A new law in Iowa prevents children from learning about HIV and HPV in school. It is part of Gov. Kim Reynolds’s “parental rights” legislation, which would also ban books that depict sex from school libraries except for religious texts, such as the Bible, Torah, and Qur’an. The law also prohibits “gender identity” and “sexual orientation” educational materials for students in kindergarten through grade six. Parents must also be notified if their child asks to use a different pronoun in school.
Health experts say removing HIV from the curriculum would leave students in the dark in terms of their sexual health, including testing and treatment. People ages 13 to 24 make up approximately one in five new HIV diagnoses, according to the Human Rights Campaign (HRC).
Research shows that providing HIV education in schools can reduce the spread by helping young people take steps to protect their health. Students will also miss out on the science behind new trends surrounding HIV, including the availability of PrEP and that undetectable equals untransmittable.
In terms of HPV, the CDC recommends children as young as nine be vaccinated.
Gov. Reynolds signed seven education-related bills into law last Friday.
“This legislative session, we secured transformational education reform that puts parents in the driver’s seat, eliminates burdensome regulations on public schools, provides flexibility to raise teacher salaries, and empowers teachers to prepare our kids for their future,” Reynolds said in a news release during a recent “parental rights” event with Moms for Liberty. “Education is the great equalizer and everyone involved – parents, educators, our children – deserves an environment where they can thrive.”
LGBTQ+ advocates and organizations were quick to criticize the laws by saying the legislation will “harm an already vulnerable group of children” and benefit no one.
Becky Tayler, executive director for Iowa Safe Schools, an organization committed to providing a safe space for LGBTQ+ children in schools, called the legislation “anti-child, anti-parent, and anti-educator” in a news release.
“With the stroke of a pen, Governor Reynolds has punctuated her crusade against LGBTQ youth this session,” Tayler said.
Mike Beranek, president of the Iowa State Education Association, said he was disappointed by the governor’s decision, while lending his support to students who will be negatively affected by the laws.
“Today, with her veto power, Governor Reynolds had an opportunity to support the thousands of great education professionals who work hard to educate, support, and elevate the students in their care,” Beranek said in a news release. “She chose not to exercise this power, and instead, cemented laws that are designed to intimidate, censor, and harm the educators and students who work in and attend our public schools.”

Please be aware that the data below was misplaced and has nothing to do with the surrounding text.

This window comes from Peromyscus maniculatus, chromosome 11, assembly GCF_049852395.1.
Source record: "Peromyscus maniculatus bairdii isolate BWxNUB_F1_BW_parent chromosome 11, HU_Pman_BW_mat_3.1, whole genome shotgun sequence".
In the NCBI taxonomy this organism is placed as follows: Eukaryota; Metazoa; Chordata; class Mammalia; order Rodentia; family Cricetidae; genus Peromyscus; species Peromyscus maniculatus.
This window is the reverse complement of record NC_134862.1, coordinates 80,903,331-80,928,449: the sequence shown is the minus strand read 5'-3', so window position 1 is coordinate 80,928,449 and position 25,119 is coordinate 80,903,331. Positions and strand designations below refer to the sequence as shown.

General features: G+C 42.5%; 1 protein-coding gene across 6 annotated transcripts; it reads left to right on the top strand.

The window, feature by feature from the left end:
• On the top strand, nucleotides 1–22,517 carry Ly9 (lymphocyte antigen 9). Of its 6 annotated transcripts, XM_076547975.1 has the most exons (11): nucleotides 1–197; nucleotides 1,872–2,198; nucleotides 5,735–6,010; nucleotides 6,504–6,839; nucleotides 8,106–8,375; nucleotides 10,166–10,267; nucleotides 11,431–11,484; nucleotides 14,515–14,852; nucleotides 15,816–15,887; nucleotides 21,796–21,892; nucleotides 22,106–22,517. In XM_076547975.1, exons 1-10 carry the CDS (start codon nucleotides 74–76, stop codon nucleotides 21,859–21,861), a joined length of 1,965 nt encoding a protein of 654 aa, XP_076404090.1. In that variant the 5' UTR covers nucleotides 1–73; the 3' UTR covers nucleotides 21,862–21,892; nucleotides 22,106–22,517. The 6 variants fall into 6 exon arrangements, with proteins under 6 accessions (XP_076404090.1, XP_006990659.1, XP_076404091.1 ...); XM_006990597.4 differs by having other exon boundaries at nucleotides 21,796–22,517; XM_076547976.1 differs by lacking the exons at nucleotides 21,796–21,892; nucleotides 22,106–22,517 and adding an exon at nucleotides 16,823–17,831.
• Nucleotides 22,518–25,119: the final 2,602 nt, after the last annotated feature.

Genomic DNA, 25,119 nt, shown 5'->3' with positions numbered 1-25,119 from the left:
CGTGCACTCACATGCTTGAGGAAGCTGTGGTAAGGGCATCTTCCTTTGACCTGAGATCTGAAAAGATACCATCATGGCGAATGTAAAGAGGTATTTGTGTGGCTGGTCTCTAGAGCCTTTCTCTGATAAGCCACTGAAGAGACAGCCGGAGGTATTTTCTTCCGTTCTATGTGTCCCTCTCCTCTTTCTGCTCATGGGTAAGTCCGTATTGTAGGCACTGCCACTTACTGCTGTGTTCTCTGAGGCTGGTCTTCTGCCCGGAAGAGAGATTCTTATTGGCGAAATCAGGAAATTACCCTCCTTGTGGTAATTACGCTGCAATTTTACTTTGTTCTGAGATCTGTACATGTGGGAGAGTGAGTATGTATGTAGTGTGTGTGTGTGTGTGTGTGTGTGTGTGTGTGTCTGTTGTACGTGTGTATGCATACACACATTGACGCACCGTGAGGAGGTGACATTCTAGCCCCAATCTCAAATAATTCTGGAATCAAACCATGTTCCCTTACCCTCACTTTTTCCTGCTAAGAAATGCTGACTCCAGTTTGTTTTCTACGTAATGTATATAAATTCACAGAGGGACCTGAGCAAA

In March, Gov. Reynolds signed two bills into law regarding transgender youth, including a ban on gender-affirming care for those under age 18 and a ban on transgender people using bathrooms and locker rooms that do not match their sex assigned at birth.
More than 520 anti-LGBTQ+ bills have been introduced during the last legislative session in states all over the country, according to a recent tally by the HRC, including “forced outing” bills that require teachers to alert parents if their child starts going by a different name or pronoun at school.
These bills “rely on this sort of paranoid idea that teachers are secretly encouraging your kids to identify as trans, and then not telling you about it,” Gillian Branstetter, communications strategist for the American Civil Liberties Union told CNN. “It’s fundamentally important that all young people feel they can build trust with the people that they spend most of their day with, which are their teachers.”
Al Stone-Gebhardt, 17, who identifies as transgender, recently decided not to attend his graduation ceremony because he doesn’t want to be called by his deadname, the name he received at birth but no longer uses.
“Being deadnamed just immediately makes you feel belittled, weak and insignificant,” Stone-Gebhardt told the Associated Press. “I didn’t want to be in the classroom. I didn’t trust the teacher.”
Emily Osterling, a high school special education teacher, said “outing” laws force teachers like her to betray their students’ trust.
“Students wouldn’t trust teachers anymore,” Osterling said. “You’re putting educators in a very, very bad position. It’s kind of taking pieces of our job to a different level. A job is your source of income, I mean, it’s your livelihood.”